an insider's guide to the underground music of tijuana
Apocalyptic techno, futuristic reggaeton and trippy shoegaze are just a few of the genres you'll find in Mexico's dangerous desert metropolis.
A still taken from "Ojos En El Carro" by Mint Field.
On February 15, US President Donald Trump declared a national emergency to bypass Congress and free up billions for a border wall between the US and Mexico. The alleged national emergency? A migrant caravan of several thousand people that arrived at the border fleeing violence in Central America. i-D travelled to Tijuana in December 2018 to report on the situation first-hand. The result was i-D's latest documentary Tijuana: A Mexican Dream, which you can watch here.
Tijuana is a desert metropolis with a big reputation. California Sunday Magazine writer Daniel Duane recently called it “the original Sin City” and a “drug cartel battleground”. But it’s also a place of immense creativity in the arts; a DIY town with a carnivalesque feel. This is a town where anything goes and rules are bent; where bands who can’t play in the US due to prior felony convictions will book a show to lure their American fans across the border.
“There is no money in Tijuana, and almost no venues,” says Ejival, one of the founders of Static Discos, a thriving electronic record label in the city that has been championing homegrown music since 2002. “But still we’ve produced a lot of interesting music throughout the years, from the early 60s to the present. Everything here has to be improvised; we are in the middle of the desert, literally. And this nothingness breeds incredible artists and talent.”
In the past, Tijuana has produced everything from Latin pop megastars like Julieta Venegas to authentically Mexican electronic music in the shape of ‘nortec’ (a combination of traditional norteño and hard techno), which was birthed from the notorious Zona Norte red light district of Tijuana. There’s ruidoson too, a dark and apocalyptic mixture of folk, cumbia and post-tropical electronic sounds. And in 2017, we saw the rise of futuristic reggaeton led by the Afro-latin rhythms of Chico Sondido.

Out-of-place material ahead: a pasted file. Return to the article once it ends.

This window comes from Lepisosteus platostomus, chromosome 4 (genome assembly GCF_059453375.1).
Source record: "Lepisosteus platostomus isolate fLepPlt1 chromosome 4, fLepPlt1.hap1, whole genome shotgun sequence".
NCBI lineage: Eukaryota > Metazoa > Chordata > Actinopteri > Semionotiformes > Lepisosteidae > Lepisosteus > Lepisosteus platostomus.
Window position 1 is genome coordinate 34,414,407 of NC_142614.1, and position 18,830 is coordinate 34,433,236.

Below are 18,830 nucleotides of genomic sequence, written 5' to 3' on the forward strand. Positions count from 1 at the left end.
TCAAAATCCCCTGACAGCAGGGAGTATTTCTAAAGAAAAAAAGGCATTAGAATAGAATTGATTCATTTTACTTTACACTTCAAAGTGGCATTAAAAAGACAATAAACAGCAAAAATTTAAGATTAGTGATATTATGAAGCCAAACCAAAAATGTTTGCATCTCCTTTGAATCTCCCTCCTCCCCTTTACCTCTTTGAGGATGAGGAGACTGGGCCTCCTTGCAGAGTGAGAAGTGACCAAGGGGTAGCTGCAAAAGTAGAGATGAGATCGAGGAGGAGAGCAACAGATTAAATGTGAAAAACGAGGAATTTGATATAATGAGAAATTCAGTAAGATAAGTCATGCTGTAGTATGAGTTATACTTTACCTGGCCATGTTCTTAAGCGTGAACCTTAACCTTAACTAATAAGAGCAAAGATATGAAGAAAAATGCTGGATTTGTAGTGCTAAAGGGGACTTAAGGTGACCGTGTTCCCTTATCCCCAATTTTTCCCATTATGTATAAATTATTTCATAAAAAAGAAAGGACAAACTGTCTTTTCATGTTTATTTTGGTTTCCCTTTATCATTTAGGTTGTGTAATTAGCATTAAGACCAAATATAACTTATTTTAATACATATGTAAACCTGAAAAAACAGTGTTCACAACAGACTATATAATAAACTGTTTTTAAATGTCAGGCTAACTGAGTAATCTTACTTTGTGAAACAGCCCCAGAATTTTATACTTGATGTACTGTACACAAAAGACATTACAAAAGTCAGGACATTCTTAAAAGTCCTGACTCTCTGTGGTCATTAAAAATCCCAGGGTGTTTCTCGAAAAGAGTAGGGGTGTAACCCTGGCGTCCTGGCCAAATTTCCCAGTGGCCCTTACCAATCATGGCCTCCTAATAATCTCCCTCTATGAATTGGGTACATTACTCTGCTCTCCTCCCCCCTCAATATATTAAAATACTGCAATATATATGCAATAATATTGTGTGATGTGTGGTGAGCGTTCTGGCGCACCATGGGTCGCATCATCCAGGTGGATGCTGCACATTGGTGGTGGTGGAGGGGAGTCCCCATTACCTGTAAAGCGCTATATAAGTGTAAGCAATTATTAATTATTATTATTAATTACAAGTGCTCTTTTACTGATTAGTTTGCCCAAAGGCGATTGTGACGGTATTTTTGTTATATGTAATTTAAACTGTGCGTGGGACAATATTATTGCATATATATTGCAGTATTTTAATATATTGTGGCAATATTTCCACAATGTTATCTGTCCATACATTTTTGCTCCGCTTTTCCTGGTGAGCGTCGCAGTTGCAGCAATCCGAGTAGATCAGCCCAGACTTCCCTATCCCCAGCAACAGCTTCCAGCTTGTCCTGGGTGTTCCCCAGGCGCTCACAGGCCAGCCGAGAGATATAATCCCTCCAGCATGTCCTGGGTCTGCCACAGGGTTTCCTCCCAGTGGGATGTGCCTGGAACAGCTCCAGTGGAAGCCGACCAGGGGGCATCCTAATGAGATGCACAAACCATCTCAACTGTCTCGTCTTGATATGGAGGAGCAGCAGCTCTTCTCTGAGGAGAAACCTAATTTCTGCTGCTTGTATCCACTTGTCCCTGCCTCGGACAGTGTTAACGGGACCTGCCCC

Now, the city’s music scene has diversified and expanded, buoyed by an internet age in which artists don’t need to move to Mexico City anymore to make it: they can stay and create in Tijuana. So, to get a feel for the sounds of Northern Mexico, we asked Ejival of Static Discos to talk about five of the best acts around.
San Pedro El Cortez
This drunken and revelrous rock band have become a notorious fixture on Tijuana’s live music scene. Their sound is an intriguing mixture of garage rock and frantic psychedelia that makes your brain sizzle like a fried egg. “These guys are amazing to watch live,” says Ejival, “they truly epitomise the chaos of rock and roll in a beautiful and absurd way.”
Residing somewhere on the sound spectrum between modern classical, post-rock and ambient, Gaspar Peralta makes music that feels at once uplifting and weirdly chilling. “He comes from the rock and progressive worlds,” explains Ejival, “but is also a great pianist and splendid modern classical composer. All those music worlds come together in his deeply affecting debut album.”
This Tijuana shoegaze duo make eerie and nostalgic tunes that are filled with vivid imagery, smells, colours, people and weather. “These girls have been able to travel and tour worldwide,” says Ejival, “bypassing the centralism of the music business that many Mexican artists have to go through, and they are very dynamic and blissful live.”
If you want to get a feel for the Mexican flavoured techno sound that became so prominent in the early 2000s, then Ejival reckons this is the album to get blasting in your cans. “The Tijuana Sessions Vol. 1 is probably the most emblematic memento of an electronic music scene that caught the attention of the world,” he says.
Murcof (real name: Fernando Corona) isn't a new artist, but he is legendary. He's basically the Mexican Aphex Twin; a man so ridiculously talented in a range of electronic genres that his influence has crossed into the arts, film and TV in Mexico, and his live shows can include trumpets, tablas, pianos and pulsating 4/4 beats. “He is a world class musician and one of the few Mexicans to truly cross borders and audiences,” says Ejival.
If you would like to help or find out more about the crisis in Tijuana please visit: www.borderangels.org